“Content like I could never remember being. I was surrounded by people I loved, safe in a place free of noise and performance and the empty trappings of civilisation. Here, nobody cared about status or money, who was in power, who was kissing or killing whom. There was only water, and the wonders living within it. The right things mattered on Aecor. I’m a secular woman, but that moon felt to me like a sacred place. A monastic world that repaid hard work and dogged patience with the finest of rewards: Quiet. Beauty. Understanding.”
Becky Chambers’ To Be Taught, if Fortunate is a sci-fi novella centering around its four main characters as they venture beyond our known solar system. Through four destinations and four star sailors sharing a love for science, the book is the host of an almost-poetic experience.
The book ends like how most stories begin: with a question and a quote. Ariadne, the narrator, ends her narration by asking, after relaying the whole story, diving deep into each of the characters’ stories. And instead of the usual epigraph, the quote coming after the final line leaves the reader reeling but also satisfied. A final oh as it reflects the dichotomies in play throughout the novella. The ending, open-ended but resolute, echoes the entirety of the book perfectly.
At first, the wonderful representation was what captured my attention. An asexual character! A sapphic couple whose story arcs didn’t center around their sexualities but are still important parts of their identities! The casualness of it all, of seeing myself without particularly seeking myself out was a quiet, pride-filled moment. Seeing these characters share a language that wasn’t rooted in oppression was a refreshing experience.
Chambers also captures the sheer difficulty of understanding life outside our comprehension, of possessing a vocabulary that isn’t nearly enough to truly interpret life and what lies beyond it. Through Ariadne’s narration, life on other planets is described with the awe and the sorrow that the crew felt, so along with understanding the dynamic of the exoplanets, the reader empathizes with them on an emotional level, which makes the experience of reading the book all the more authentic. It puts the tense and quiet moments in the forefront, the unpleasant in the disquieting in a slow but ever-moving tone.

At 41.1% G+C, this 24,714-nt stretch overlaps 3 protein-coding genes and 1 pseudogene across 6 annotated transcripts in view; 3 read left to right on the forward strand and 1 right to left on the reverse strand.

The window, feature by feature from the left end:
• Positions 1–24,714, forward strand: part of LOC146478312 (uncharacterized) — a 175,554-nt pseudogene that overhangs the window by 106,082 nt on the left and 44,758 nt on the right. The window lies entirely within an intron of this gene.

Even the expository parts were blended well with introspection, creating a charming tone that pushes the narrative forward. Chambers humbles us with a hopefulness. In four tender chapters, To Be Taught, if Fortunate manages to be optimistic even in a catastrophic backdrop. It’s an honest optimism, it doesn’t let go of the deadly events or the periods of heavy grief, doesn’t shy away from its ugliness, but it manages to be optimistic through that. And it’s especially nice to be reminded of that at this time.
From “I let go of one of my handholds. I raised my finger, traced it over the stars. God, they were beautiful. How had something as crude as us ever come from something so beautiful?” to “If I ask what I’m asking only of people who agree with me at the outset, with whom I already share a dream and a language, then there’s no point in asking at all.”
to “Either way, we will carry this torch. All we’re asking is: where will it burn brightest? We leave that question to you.”
Through the breathtaking prose, we are reminded to love the questions, to live them. In a land where global conflict is white noise, we are reminded of our capacity to connect, of using optimism as a tool to push forward. In pursuit of these questions, in a lifelong act that is equipping ourselves with a language, Chambers shares with us the joys and comforts of sharing it.
Zo is a writer, poet, Humanities student and calligraphy enthusiast, with a love for clouds, poetry and memoirs. Her work appears in Flat Ink, Cathartic Lit and Blue Marble Review and she is a poetry editor and staff writer for The Global Youth Review. They are a big believer in the arts as a language for communication and connection and can be found immersed in a movie soundtrack or panicking about college.
Art by Sako Antonyan, website here